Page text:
Category Archives: Other People’s Children

Review: Other People’s Children by R.J. Hoffmann

Title: Other People’s Children by R.J. Hoffmann
Publisher: Simon & Schuster
Genre: Contemporary, Women’s Fiction
Length: 384 pages
Book Rating: B+

Complimentary Review Copy Provided by Publisher Through Edelweiss


Three mothers facing impossible choices learn what makes a family, and discover just how far they’ll go to protect the ones they love.

What makes a family?

Gail and Jon Durbin moved to the Chicago suburbs to set up house as soon as Gail got pregnant. But then she miscarried—once, twice, three times. Determined to expand their family, the Durbins turn to adoption. When several adoptions fall through, Gail’s desire for a child overwhelms her.

Carli is a pregnant teenager from a blue-collar town nearby, with dreams of going to college and getting out of her mother’s home. When she makes the gut-wrenching decision to give her baby up for adoption, she chooses the Durbins. But Carli’s mother, Marla, has other plans for her grandbaby.

In Other People’s Children, three mothers make excruciating choices to protect their families and their dreams—choices that put them at decided odds against one another. You will root for each one of them and wonder just how far you’d go in the same situation. This riveting debut is a thoughtful exploration of love and family, and a heart-pounding page-turner you’ll find impossible to put down.


Other People’s Children by R.J. Hoffmann is an un-put-downable novel that is an emotional journey of one couple’s attempt to start a family.

Gail and Jon Durbin’s quest for a family has been absolutely heartbreaking following repeat miscarriages. They turn to adoption but so far, they have been unsuccessful. Unbeknownst to Jon, Gail agrees for the adoption coordinator, social worker Paige, to give their “book” to unwed teenage mom to be Carli Brennan. Following an anguishing, longer than usual wait, Paige and Jon are nervous but thrilled that Carli wants to meet them. After another seemingly interminable amount of time, Carli selects them to adopt her baby after she gives birth.

Gail is involved with going to Carli’s appointments and getting to know her so she is a little nervous but mostly confident that they will soon be parents. Before Jon and Gail leave the hospital, Paige worries that Carli’s dominating mother, Marla, is going to be a problem. With a 72 hour wait until Carli signs away her rights to her baby forever, Jon and Gail fall in love with their new baby. How will they react if the adoption does not go through?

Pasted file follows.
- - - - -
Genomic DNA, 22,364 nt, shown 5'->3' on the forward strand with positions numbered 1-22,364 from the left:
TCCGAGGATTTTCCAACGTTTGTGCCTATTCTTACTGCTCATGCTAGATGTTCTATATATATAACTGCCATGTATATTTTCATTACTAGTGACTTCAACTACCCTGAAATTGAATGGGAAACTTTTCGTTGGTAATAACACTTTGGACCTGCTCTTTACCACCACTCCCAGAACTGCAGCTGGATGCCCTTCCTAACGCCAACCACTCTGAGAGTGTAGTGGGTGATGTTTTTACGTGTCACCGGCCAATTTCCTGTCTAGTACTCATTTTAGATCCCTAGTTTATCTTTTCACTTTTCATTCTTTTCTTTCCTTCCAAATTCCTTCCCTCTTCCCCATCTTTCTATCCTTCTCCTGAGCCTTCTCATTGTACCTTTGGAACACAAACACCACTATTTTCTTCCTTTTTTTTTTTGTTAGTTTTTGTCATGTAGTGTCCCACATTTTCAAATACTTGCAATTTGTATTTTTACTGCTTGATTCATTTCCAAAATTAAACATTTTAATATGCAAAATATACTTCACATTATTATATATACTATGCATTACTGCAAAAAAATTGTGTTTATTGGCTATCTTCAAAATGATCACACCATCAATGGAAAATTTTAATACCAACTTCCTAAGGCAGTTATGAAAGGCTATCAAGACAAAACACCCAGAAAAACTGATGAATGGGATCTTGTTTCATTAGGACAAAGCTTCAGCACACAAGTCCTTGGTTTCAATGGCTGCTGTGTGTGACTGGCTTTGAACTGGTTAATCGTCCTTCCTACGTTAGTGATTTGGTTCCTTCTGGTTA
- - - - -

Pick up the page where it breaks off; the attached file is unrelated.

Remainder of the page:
As soon as Gail becomes pregnant the first time, she and Jon move to the suburbs in preparation for their expanding family. The repeated miscarriages take their toll on their marriage and they sometimes feel excluded by their new neighbors who all have children. They are also under pressure by the weight of their families’ expectations for them to have a baby. Gail tries to temper her hope for the upcoming adoption but it impossible not envision a future with their soon to be adopted baby.

Jon suggested starting a family but he has not been honest with anyone about his fears about fatherhood. His childhood was less than ideal for several years, and he is afraid of the possibility of history repeating itself. So, Jon is absolutely stunned by how quickly his deepening feelings for the baby begin to overpower some of his anxiety. Jon is broadsided by the possibly that Carli can change her mind about giving up her baby since Gail has been taking care of the adoption process.

With heart-wrenching twists and poignant turns, Other People’s Children is a compelling debut that provides an insightful look inside the heartache of infertility and uncertainty of adoption. The characters are realistically developed and come from different walks of life  with very different socio-economic backgrounds. Carli’s decision to give up her baby is fraught since she knows first-hand what it is like to grow up with financial insecurity and an indifferent, abusive parent. With unexpected decisions by both families, R.J. Hoffmann brings this riveting novel to an edge of the seat, tension-filled conclusion. I very much enjoyed and highly recommend this incredible story.

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Filed under Contemporary, Other People's Children, Rated B+, Review, RJ Hoffmann, Simon & Schuster Inc, Women's Fiction